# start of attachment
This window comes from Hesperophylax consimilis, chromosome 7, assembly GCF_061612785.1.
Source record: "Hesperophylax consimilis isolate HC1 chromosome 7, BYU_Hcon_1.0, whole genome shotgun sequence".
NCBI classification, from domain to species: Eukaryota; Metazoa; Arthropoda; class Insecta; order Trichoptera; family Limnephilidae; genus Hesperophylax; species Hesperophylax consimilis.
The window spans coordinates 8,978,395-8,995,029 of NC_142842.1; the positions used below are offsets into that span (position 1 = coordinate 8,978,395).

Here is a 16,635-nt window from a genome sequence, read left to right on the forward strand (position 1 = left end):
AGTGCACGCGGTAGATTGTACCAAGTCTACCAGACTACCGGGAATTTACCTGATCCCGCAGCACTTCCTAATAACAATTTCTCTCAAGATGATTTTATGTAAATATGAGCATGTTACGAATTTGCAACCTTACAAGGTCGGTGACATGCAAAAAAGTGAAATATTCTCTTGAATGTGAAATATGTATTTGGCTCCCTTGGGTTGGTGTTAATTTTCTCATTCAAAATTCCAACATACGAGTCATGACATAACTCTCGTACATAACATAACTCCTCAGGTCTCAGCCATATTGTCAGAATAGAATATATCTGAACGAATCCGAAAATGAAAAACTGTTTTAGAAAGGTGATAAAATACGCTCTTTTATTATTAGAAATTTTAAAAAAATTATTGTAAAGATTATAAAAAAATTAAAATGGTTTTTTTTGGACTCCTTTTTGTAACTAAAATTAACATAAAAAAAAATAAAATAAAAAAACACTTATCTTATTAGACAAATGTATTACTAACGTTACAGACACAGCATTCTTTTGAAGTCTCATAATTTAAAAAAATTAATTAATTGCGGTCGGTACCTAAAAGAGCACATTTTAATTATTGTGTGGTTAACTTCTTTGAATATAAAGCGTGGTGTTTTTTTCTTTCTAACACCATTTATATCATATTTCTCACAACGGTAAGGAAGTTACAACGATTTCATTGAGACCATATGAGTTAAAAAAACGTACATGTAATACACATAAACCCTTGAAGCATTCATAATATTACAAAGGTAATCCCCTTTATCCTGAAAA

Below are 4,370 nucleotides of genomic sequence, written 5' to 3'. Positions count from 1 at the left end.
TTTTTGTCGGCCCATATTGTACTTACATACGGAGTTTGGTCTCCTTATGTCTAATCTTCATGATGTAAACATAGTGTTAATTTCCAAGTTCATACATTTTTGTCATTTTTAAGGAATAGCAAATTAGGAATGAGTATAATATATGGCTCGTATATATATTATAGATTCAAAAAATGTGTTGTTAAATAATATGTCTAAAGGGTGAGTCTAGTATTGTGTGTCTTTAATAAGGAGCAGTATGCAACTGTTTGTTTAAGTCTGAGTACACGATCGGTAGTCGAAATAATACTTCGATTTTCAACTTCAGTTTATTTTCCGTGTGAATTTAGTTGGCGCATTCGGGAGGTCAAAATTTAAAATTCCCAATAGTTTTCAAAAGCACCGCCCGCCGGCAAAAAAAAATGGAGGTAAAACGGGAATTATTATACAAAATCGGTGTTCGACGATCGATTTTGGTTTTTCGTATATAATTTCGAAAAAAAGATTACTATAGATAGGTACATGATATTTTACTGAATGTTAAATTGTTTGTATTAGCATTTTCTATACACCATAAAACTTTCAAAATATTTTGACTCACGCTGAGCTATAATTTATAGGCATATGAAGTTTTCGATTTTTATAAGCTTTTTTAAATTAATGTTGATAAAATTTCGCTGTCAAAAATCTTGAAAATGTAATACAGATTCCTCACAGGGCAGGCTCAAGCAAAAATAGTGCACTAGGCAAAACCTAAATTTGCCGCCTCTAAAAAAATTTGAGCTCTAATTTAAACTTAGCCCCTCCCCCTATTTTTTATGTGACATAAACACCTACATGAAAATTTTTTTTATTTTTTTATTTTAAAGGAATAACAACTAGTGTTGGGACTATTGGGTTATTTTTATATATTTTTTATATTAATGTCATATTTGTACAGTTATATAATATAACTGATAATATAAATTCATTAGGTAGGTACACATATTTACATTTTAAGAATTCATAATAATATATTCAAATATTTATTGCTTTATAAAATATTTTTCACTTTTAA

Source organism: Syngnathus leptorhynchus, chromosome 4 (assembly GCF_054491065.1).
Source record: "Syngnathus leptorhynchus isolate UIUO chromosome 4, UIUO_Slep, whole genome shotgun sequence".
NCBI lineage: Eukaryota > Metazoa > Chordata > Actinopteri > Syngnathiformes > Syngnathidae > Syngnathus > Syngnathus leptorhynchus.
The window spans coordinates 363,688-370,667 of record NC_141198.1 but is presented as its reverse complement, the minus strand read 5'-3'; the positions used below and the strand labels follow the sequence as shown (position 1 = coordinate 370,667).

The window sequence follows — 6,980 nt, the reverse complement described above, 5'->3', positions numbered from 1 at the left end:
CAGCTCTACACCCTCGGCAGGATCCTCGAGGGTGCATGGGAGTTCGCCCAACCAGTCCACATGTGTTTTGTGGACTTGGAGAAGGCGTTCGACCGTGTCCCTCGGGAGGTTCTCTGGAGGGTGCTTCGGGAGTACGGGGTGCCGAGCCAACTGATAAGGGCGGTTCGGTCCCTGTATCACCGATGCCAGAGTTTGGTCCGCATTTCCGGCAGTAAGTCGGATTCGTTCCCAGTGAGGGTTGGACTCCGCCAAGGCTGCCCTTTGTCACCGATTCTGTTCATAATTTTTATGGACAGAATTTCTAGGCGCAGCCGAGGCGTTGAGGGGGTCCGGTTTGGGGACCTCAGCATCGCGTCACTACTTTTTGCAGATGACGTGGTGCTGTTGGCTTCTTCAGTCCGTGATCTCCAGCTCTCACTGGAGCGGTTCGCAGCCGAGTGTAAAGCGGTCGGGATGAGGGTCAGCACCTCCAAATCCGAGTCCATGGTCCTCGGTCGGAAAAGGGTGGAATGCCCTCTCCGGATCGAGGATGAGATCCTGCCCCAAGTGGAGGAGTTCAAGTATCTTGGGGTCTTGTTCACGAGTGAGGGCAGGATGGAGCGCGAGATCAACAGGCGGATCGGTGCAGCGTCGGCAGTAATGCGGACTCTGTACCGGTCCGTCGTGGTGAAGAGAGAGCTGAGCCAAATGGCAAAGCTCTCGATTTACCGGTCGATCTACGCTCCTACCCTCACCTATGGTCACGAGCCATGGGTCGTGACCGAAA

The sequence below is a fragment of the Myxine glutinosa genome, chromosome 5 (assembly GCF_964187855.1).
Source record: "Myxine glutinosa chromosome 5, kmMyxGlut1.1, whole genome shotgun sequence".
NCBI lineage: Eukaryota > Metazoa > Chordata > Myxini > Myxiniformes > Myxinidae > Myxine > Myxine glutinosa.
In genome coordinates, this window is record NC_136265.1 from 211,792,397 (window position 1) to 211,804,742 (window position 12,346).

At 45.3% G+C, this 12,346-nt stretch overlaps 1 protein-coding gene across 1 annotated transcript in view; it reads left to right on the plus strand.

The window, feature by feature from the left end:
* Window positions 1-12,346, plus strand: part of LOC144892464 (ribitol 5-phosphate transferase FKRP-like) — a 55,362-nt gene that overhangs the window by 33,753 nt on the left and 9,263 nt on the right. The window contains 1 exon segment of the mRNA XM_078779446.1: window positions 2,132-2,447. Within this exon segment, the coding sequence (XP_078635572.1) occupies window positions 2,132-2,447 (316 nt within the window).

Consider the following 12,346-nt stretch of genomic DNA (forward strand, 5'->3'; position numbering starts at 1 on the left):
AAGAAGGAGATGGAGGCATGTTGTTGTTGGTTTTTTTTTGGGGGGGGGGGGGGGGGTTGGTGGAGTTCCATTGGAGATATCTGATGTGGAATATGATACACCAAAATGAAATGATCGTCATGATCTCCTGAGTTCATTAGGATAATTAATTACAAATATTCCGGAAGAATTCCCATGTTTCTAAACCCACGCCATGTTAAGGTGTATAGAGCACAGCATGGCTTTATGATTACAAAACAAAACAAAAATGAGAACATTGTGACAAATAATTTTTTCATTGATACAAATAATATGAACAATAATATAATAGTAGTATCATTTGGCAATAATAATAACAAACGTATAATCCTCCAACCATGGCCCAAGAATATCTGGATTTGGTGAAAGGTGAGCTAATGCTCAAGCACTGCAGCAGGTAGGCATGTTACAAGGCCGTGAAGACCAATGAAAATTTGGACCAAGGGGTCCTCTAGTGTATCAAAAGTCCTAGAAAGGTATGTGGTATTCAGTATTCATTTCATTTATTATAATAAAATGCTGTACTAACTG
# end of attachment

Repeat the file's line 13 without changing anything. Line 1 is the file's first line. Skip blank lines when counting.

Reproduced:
The window sequence follows — 6,980 nt, the reverse complement described above, 5'->3', positions numbered from 1 at the left end: